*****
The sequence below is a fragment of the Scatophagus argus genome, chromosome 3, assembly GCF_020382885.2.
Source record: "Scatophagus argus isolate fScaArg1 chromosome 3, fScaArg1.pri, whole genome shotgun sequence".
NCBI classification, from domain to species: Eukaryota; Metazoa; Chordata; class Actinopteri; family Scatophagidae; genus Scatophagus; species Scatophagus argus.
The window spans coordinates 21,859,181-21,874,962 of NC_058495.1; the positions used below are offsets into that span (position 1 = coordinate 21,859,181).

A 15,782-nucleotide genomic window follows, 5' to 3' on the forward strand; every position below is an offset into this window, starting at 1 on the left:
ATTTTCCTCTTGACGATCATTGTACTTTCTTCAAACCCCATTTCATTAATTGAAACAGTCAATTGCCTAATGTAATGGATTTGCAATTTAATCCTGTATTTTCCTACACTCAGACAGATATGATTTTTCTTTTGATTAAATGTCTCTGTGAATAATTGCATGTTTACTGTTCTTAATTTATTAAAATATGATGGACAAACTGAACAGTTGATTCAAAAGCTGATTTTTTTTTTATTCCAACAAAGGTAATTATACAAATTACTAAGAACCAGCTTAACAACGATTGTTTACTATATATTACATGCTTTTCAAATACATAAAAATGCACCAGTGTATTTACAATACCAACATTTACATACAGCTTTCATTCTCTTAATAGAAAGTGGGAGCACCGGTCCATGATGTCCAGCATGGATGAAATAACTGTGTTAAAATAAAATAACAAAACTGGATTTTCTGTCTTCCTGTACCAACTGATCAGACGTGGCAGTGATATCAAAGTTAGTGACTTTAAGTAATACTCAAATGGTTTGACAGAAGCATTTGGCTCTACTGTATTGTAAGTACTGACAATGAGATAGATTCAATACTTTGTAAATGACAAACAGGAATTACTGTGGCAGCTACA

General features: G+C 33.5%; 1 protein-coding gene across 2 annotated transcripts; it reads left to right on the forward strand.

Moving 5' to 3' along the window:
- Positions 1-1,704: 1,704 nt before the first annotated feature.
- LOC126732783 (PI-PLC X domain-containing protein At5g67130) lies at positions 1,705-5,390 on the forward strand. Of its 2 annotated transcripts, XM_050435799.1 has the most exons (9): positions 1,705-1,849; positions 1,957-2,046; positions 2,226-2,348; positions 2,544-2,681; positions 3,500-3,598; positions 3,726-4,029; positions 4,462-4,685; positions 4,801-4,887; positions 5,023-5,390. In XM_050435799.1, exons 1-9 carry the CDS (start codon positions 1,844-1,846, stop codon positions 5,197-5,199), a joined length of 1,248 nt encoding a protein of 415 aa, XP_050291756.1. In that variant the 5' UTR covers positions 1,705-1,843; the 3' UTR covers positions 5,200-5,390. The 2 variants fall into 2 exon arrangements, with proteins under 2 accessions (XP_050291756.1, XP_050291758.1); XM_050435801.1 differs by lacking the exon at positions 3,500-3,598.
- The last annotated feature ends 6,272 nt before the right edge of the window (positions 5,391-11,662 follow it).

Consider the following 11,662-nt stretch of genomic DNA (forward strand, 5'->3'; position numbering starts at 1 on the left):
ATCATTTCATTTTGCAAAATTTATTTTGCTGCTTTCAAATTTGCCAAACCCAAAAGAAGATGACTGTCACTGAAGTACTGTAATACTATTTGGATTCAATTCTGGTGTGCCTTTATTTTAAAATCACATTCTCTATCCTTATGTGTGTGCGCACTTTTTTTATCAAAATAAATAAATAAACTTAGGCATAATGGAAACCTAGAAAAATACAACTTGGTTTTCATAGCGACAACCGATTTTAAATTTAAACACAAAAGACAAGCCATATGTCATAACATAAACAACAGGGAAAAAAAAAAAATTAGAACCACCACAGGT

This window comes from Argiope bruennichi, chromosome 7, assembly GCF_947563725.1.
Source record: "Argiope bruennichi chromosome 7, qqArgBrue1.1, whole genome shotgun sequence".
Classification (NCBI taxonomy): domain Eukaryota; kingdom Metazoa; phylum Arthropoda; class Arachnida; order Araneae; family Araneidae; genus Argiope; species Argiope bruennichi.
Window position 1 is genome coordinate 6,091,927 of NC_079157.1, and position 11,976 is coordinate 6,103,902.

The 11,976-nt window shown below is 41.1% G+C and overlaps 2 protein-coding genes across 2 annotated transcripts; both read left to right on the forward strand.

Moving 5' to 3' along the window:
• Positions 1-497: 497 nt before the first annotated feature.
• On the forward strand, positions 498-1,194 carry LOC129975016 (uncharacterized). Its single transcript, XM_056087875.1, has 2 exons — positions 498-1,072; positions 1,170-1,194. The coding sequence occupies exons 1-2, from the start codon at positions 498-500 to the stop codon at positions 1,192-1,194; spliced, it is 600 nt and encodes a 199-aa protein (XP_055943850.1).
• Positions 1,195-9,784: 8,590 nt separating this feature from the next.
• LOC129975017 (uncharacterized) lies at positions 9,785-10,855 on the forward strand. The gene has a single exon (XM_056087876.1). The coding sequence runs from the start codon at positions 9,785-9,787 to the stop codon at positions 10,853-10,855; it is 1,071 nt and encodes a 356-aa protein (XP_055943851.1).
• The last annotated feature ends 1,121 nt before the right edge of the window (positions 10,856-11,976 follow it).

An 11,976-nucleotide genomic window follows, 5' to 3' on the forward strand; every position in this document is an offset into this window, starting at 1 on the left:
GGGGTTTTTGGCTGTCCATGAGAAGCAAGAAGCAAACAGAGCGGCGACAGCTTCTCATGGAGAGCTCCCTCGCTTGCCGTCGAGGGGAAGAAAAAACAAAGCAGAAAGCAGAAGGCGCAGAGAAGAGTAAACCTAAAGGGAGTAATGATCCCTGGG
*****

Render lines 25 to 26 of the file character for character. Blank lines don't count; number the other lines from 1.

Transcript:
An 11,976-nucleotide genomic window follows, 5' to 3' on the forward strand; every position in this document is an offset into this window, starting at 1 on the left:
GGGGTTTTTGGCTGTCCATGAGAAGCAAGAAGCAAACAGAGCGGCGACAGCTTCTCATGGAGAGCTCCCTCGCTTGCCGTCGAGGGGAAGAAAAAACAAAGCAGAAAGCAGAAGGCGCAGAGAAGAGTAAACCTAAAGGGAGTAATGATCCCTGGG